Wednesday, 27 May 2009

Wolves, traffic lights and cultural mix

[From Aftenposten's supplementary ad magazine on Estonia, May 27th, 2009 - Norwegian text: Øyvind Rangøy (for transcription, see Utopisk Realisme)]

Norwegian Morten is the first foreign doctoral candidate in semiotics: Wolves, traffic lights and cultural mix

Morten Tønnessen (33) is not only the only Norwegian doctoral student at the University of Tartu, but also the first foreign doctoral candidate at the Department of semiotics. But probably not the last.

We meet Morten in the student town Tartu, and he would like to explain for us what semiotics is. – A familiar example is traffic lights. It is one of the most obvious signs that most people can understand. When you have green and red with yellow in between, most people know that this has a conventional meaning. Green means go – and so on. But it is also a double-encoding, an encoding according to the order. A quick glance at a traffic light, and you can easily get what you are supposed to do. They are symbols with a random meaning that has simply been agreed upon.

Semiotics is thus the study of the signs and the use of them, we are told. – But then we see how many people today just look at the signs – traffic lights – and no longer at the traffic. This is for me a sign of alienation, people are so overtly present in the reality of signs that they no longer see the nature behind it, says Morten.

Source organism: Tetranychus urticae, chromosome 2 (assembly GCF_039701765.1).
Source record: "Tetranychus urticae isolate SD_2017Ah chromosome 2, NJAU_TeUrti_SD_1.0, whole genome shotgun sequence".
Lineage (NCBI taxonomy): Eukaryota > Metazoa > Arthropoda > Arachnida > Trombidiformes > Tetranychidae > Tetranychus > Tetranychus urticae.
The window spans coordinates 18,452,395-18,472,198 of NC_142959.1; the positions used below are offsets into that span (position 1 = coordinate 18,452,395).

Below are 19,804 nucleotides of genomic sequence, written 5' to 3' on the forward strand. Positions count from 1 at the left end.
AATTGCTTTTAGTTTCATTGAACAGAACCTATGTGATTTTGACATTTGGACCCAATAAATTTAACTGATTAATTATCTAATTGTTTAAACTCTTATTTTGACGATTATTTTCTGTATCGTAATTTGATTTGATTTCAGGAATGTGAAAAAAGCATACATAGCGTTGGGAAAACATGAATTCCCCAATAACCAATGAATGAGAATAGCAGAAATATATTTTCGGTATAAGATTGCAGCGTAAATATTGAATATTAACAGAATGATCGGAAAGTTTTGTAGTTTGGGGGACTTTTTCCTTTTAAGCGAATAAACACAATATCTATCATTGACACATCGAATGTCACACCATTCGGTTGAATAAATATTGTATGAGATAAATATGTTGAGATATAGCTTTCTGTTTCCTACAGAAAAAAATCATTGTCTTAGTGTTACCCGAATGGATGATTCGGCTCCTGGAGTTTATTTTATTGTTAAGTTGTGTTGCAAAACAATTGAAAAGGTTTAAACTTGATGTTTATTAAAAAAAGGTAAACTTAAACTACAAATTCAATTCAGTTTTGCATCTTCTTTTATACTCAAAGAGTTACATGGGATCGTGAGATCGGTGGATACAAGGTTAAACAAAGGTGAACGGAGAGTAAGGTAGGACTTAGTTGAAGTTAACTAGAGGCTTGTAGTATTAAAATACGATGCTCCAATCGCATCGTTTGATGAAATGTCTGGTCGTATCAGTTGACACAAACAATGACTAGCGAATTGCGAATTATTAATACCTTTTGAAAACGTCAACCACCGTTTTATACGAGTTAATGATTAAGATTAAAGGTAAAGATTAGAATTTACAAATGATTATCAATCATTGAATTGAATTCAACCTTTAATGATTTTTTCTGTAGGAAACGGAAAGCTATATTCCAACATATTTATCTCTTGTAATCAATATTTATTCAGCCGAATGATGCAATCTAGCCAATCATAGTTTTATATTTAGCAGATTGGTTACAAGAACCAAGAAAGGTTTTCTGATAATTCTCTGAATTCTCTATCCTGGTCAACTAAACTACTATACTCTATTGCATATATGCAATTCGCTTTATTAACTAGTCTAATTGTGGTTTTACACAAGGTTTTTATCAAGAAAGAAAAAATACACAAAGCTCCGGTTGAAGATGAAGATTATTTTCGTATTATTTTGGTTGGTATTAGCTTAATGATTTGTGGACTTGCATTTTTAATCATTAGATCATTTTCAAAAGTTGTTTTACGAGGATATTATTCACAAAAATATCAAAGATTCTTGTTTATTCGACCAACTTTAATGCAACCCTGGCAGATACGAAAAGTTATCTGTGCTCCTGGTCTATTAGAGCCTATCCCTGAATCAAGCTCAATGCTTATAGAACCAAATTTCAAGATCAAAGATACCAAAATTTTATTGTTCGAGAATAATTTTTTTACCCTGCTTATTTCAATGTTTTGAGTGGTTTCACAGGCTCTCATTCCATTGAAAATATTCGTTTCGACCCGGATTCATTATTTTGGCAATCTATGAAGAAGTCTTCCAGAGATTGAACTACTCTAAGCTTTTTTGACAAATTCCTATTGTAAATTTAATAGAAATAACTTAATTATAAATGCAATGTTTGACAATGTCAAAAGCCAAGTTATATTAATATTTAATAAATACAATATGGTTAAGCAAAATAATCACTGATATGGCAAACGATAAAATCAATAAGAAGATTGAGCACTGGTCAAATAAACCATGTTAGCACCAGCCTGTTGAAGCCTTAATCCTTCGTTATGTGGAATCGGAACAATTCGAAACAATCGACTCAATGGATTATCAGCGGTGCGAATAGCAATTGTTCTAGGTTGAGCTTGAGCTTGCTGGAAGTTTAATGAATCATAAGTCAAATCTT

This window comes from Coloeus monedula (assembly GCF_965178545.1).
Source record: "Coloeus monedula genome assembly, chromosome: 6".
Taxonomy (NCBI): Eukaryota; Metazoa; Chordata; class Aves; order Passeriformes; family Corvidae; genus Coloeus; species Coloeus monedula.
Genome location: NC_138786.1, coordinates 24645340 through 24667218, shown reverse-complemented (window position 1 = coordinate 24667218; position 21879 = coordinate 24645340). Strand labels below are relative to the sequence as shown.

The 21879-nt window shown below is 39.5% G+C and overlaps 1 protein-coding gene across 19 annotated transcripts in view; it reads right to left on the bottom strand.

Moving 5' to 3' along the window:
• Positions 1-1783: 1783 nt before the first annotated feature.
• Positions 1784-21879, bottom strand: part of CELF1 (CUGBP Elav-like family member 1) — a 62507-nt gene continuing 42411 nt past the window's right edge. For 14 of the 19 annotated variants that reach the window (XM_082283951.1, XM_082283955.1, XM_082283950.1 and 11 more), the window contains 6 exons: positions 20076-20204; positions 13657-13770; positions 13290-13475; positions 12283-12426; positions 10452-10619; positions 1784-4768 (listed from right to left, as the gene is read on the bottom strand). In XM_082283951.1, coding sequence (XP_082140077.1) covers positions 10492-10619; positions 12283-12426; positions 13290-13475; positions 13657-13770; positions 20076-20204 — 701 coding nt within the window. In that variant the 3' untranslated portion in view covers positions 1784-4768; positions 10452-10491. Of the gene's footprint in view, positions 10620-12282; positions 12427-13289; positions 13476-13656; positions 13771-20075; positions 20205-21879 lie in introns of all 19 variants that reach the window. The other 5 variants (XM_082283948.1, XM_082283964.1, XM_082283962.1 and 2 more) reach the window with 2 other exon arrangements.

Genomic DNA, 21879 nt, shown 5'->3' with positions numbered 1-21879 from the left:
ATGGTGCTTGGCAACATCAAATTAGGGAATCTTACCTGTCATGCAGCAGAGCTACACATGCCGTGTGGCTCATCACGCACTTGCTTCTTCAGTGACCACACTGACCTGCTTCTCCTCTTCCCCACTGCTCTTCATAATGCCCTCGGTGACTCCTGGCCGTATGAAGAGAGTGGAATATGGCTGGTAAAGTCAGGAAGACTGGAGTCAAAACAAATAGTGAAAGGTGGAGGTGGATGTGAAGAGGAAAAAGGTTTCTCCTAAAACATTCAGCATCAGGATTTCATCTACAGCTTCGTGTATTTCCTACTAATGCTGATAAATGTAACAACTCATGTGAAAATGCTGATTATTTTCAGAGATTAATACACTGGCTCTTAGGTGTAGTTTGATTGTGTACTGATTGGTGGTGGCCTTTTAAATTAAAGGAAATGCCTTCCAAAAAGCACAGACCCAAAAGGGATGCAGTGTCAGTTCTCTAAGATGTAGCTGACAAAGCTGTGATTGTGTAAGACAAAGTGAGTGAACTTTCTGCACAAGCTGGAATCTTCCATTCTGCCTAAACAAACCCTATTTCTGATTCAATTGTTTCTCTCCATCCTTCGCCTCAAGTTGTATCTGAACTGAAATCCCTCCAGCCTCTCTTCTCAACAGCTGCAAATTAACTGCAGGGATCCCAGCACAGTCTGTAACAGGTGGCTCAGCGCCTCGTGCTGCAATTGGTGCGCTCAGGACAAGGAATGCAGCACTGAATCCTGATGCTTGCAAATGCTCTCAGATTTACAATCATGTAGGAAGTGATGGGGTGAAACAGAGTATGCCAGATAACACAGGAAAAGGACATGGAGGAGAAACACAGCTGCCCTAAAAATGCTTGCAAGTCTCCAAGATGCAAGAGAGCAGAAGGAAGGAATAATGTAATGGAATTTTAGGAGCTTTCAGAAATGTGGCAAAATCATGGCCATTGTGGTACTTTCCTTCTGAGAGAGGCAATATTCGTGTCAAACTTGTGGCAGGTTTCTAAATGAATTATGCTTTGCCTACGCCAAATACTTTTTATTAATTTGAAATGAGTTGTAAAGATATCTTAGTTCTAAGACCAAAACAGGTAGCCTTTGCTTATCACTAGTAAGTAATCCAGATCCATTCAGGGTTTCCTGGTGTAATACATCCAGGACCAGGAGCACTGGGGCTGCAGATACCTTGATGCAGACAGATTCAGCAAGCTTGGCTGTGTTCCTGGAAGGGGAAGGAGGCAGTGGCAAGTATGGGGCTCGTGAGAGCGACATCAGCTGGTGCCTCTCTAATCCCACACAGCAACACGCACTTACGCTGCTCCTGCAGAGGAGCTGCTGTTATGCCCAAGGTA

Semiotics is dealing with the functioning of signs, Morten explains, engaged. – And with the context. Part of the first a semiotician will ask, is what context the signs function in.


– When there is talk of Tartu and semiotics, often the "Tartu-Moscow School" is mentioned. What is that?

– This is a tradition or school in the area of semiotics which is primarily related to Juri Lotman’s work and to semiotics of culture. Lotman and others develop models for society and how cultures and subcultures can be analyzed. But another tradition of semiotics that Tartu and Estonia has is related to the Baltic-German biologist Jakob von Uexküll. – This is more important in my own work. He was the predecessor of the so-called biosemiotics, or semiotics of nature. In Estonia, there is both a tradition of cultural semiotics and a tradition of natural semiotics – a kind of philosophy of nature on the relationship between man and nature. This makes Tartu a potent place in semiotics internationally.

Morten develops what is properly called an Uexküllian phenomenology, a kind of philosophy of nature in which Jakob von Uexküll is important. – A core concept is environmental change, in conjunction with the concrete experienced life worlds of humans and other living beings. Moreover, I have a case study on Norwegian wolf management – a Norwegian-Estonian research project that compares ecological space in Estonia and in Norway.